But even if a genetic modifier for HD is successfully isolated and identified, there will still be a significant amount of work to be done. For one, researchers must be able to explain how this gene affects the manifestation and progression of HD. What proteins are targeted? What pathways are involved? Although these questions will not be easy to answer, the ability to do so will not only further scientific understandings of how HD progresses, but can also be of great use in the development of future treatments or therapies. If we were able to identify a gene (or a combination of genes) that makes the onset, manifestation, or progression of HD worse, we could potentially develop drugs or therapies that target the harmful effects of this modifier gene. The identification and characterization of genetic modifiers of HD holds great promise for future research.
Génin E., Feingold, J. & Clerget-Darpoux, F. (2008). Identifying modifier genes of monogenic disease: strategies and difficulties. Human Genetics 124: 357-368.
This article reviews different methods for identifying the genetic modifiers for single-gene diseases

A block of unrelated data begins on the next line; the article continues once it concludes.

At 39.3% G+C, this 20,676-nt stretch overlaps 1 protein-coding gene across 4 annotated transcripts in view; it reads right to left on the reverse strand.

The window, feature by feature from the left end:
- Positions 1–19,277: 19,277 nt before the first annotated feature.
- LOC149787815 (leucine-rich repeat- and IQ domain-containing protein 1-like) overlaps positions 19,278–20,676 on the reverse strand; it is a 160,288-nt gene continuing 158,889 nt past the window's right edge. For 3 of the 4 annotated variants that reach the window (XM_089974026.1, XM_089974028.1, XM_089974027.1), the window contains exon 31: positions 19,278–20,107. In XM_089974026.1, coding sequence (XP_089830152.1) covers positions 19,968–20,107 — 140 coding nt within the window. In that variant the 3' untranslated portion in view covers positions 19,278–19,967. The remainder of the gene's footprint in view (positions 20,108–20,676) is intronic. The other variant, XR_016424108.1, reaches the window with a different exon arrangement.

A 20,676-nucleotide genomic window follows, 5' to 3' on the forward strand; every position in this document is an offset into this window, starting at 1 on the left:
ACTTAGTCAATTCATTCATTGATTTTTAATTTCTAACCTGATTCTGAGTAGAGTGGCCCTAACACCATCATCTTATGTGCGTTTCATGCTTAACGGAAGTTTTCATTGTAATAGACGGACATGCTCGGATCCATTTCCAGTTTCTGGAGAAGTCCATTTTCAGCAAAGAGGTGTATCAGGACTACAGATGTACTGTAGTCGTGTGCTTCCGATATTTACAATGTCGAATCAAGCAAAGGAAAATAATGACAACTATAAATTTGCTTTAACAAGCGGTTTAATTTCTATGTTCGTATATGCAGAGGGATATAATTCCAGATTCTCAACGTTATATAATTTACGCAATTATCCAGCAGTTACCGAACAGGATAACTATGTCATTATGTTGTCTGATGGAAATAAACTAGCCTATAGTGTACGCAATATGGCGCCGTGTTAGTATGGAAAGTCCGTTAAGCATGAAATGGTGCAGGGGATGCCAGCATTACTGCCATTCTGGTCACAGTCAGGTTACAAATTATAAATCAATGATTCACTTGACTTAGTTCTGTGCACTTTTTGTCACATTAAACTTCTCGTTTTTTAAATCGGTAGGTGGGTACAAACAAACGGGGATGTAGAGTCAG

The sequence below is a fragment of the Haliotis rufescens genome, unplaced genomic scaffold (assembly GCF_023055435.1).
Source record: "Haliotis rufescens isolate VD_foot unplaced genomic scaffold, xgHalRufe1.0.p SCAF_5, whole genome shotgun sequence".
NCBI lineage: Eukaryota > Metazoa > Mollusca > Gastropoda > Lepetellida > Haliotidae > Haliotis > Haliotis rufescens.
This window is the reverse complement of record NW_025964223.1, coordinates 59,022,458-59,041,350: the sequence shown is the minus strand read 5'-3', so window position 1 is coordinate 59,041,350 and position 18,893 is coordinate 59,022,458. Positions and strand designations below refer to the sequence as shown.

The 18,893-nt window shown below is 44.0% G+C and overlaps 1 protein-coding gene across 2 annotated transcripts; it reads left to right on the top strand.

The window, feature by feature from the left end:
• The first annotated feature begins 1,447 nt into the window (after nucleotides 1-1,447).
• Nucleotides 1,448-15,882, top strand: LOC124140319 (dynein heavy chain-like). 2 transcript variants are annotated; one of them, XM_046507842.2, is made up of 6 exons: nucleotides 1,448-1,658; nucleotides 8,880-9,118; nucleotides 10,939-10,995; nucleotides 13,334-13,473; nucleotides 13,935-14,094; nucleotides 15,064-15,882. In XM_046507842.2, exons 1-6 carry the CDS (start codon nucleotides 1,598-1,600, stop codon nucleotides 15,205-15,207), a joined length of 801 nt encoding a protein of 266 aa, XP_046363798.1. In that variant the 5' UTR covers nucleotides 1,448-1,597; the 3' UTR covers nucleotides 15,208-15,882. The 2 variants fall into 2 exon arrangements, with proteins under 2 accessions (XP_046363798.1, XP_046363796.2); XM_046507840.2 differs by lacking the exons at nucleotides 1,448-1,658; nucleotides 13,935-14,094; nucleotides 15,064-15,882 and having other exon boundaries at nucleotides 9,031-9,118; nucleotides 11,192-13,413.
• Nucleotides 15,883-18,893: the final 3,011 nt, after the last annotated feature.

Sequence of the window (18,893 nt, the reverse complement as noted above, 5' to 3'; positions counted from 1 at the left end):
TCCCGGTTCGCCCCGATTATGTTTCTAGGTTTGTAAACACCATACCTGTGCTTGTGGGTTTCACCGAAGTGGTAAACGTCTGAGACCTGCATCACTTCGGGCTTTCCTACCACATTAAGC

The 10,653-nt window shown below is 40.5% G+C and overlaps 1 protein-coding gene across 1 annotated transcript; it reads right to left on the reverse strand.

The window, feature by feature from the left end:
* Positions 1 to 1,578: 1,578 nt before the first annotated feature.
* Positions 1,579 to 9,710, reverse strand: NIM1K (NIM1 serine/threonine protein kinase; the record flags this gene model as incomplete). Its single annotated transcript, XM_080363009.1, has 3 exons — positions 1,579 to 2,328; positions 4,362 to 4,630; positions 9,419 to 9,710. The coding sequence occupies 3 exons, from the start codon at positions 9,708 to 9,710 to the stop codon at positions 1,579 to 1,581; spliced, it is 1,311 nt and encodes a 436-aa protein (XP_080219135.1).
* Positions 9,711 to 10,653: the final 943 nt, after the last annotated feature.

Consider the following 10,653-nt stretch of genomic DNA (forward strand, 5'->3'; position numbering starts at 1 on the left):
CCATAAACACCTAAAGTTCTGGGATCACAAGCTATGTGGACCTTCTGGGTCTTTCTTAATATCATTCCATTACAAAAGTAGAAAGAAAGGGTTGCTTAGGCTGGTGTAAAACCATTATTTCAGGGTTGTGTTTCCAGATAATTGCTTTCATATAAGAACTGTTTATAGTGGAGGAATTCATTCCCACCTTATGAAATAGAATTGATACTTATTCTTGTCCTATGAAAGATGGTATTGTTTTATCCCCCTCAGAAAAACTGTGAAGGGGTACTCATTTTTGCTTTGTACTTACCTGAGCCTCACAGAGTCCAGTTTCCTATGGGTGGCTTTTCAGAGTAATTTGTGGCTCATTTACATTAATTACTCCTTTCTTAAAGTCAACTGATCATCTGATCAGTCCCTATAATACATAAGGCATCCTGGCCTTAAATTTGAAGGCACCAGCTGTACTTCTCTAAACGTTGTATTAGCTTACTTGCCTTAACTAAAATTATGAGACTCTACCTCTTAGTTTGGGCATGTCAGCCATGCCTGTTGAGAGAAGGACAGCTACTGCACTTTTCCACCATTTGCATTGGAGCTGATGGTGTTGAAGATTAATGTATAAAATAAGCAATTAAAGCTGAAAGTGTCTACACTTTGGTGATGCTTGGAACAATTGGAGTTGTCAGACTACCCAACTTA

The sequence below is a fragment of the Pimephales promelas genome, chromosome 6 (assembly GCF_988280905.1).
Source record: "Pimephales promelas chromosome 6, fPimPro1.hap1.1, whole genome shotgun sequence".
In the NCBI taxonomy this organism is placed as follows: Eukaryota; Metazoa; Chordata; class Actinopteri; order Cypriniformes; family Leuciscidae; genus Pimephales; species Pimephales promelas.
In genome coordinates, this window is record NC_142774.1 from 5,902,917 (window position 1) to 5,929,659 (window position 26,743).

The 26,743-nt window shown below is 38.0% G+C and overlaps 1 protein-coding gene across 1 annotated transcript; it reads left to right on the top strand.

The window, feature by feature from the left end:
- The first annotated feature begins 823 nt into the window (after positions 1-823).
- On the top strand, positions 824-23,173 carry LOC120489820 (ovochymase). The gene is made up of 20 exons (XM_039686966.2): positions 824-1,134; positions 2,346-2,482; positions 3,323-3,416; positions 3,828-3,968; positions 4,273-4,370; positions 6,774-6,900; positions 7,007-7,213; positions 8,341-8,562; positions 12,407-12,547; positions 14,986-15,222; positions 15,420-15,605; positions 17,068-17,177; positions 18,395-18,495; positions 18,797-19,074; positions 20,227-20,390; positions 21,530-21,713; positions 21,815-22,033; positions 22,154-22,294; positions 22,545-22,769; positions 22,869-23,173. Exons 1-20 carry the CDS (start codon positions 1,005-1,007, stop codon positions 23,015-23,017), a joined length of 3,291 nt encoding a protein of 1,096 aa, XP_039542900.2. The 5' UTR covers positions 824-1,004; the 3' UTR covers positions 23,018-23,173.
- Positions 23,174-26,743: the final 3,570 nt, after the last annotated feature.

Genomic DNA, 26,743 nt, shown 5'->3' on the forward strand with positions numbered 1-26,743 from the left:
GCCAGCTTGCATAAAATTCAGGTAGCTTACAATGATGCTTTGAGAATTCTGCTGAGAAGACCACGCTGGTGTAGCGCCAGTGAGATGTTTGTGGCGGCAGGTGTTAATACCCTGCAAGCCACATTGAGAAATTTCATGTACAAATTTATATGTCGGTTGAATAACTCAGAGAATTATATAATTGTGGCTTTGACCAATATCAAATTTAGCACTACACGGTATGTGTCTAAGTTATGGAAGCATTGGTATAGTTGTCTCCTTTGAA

Gusella, J.F. & MacDonald, M.E. (2009). Huntington’s disease: the case for genetic modifiers. Genome Medicine 1: 80:1-6.
This article, while technical, effectively summarizes the current research on genetic modifiers of HD
Li, J.L. et al. (2006). Genome-wide significance for a modifier of age at neurological onset in Huntington’s Disease at 6q23-24: the HD MAPS study. BMC Medical Genetics 7: 71.
This primary source article presents the results of a large-scale genome scan t
hat found evidence for a genetic modifier of HD on chromosome 6
Gayán, J. et al. (2008). Genomewide linkage scan reveals novel loci modifying age of onset of Huntington’s disease in the Venezuelan kindreds. Genetic Epidemiology 32: 445-453.
This study used genomic scanning of individuals from Lake Maracaibo to identify several candidates for genetic modifiers of HD.
Y. Lu 2011